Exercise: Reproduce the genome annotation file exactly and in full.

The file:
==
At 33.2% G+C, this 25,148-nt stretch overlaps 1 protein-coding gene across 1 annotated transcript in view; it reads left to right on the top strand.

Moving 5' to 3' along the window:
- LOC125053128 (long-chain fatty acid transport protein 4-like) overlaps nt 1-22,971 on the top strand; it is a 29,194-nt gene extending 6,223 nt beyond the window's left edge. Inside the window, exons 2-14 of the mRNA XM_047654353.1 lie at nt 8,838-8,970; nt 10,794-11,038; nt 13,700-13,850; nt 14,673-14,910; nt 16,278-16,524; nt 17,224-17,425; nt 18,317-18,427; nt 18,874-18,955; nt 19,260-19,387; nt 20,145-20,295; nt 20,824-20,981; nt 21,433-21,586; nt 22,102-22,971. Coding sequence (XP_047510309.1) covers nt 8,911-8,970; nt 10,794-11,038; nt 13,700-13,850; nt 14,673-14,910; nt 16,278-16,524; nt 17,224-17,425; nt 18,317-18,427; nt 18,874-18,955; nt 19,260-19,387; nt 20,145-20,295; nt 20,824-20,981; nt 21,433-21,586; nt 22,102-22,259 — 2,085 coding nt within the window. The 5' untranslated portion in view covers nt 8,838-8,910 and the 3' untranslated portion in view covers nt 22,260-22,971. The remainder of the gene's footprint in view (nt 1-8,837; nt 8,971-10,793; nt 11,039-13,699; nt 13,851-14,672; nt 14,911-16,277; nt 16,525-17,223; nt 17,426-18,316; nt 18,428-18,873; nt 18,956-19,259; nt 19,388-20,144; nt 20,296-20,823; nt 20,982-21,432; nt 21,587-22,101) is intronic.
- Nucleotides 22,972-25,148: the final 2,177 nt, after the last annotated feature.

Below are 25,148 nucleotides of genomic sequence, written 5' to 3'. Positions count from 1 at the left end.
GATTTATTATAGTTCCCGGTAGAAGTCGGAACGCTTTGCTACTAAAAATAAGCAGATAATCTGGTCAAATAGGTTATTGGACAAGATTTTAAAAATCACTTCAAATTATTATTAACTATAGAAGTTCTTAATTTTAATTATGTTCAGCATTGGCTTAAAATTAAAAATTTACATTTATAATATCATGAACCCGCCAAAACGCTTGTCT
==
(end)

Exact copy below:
At 33.2% G+C, this 25,148-nt stretch overlaps 1 protein-coding gene across 1 annotated transcript in view; it reads left to right on the top strand.

Moving 5' to 3' along the window:
- LOC125053128 (long-chain fatty acid transport protein 4-like) overlaps nt 1-22,971 on the top strand; it is a 29,194-nt gene extending 6,223 nt beyond the window's left edge. Inside the window, exons 2-14 of the mRNA XM_047654353.1 lie at nt 8,838-8,970; nt 10,794-11,038; nt 13,700-13,850; nt 14,673-14,910; nt 16,278-16,524; nt 17,224-17,425; nt 18,317-18,427; nt 18,874-18,955; nt 19,260-19,387; nt 20,145-20,295; nt 20,824-20,981; nt 21,433-21,586; nt 22,102-22,971. Coding sequence (XP_047510309.1) covers nt 8,911-8,970; nt 10,794-11,038; nt 13,700-13,850; nt 14,673-14,910; nt 16,278-16,524; nt 17,224-17,425; nt 18,317-18,427; nt 18,874-18,955; nt 19,260-19,387; nt 20,145-20,295; nt 20,824-20,981; nt 21,433-21,586; nt 22,102-22,259 — 2,085 coding nt within the window. The 5' untranslated portion in view covers nt 8,838-8,910 and the 3' untranslated portion in view covers nt 22,260-22,971. The remainder of the gene's footprint in view (nt 1-8,837; nt 8,971-10,793; nt 11,039-13,699; nt 13,851-14,672; nt 14,911-16,277; nt 16,525-17,223; nt 17,426-18,316; nt 18,428-18,873; nt 18,956-19,259; nt 19,388-20,144; nt 20,296-20,823; nt 20,982-21,432; nt 21,587-22,101) is intronic.
- Nucleotides 22,972-25,148: the final 2,177 nt, after the last annotated feature.

Below are 25,148 nucleotides of genomic sequence, written 5' to 3'. Positions count from 1 at the left end.
GATTTATTATAGTTCCCGGTAGAAGTCGGAACGCTTTGCTACTAAAAATAAGCAGATAATCTGGTCAAATAGGTTATTGGACAAGATTTTAAAAATCACTTCAAATTATTATTAACTATAGAAGTTCTTAATTTTAATTATGTTCAGCATTGGCTTAAAATTAAAAATTTACATTTATAATATCATGAACCCGCCAAAACGCTTGTCT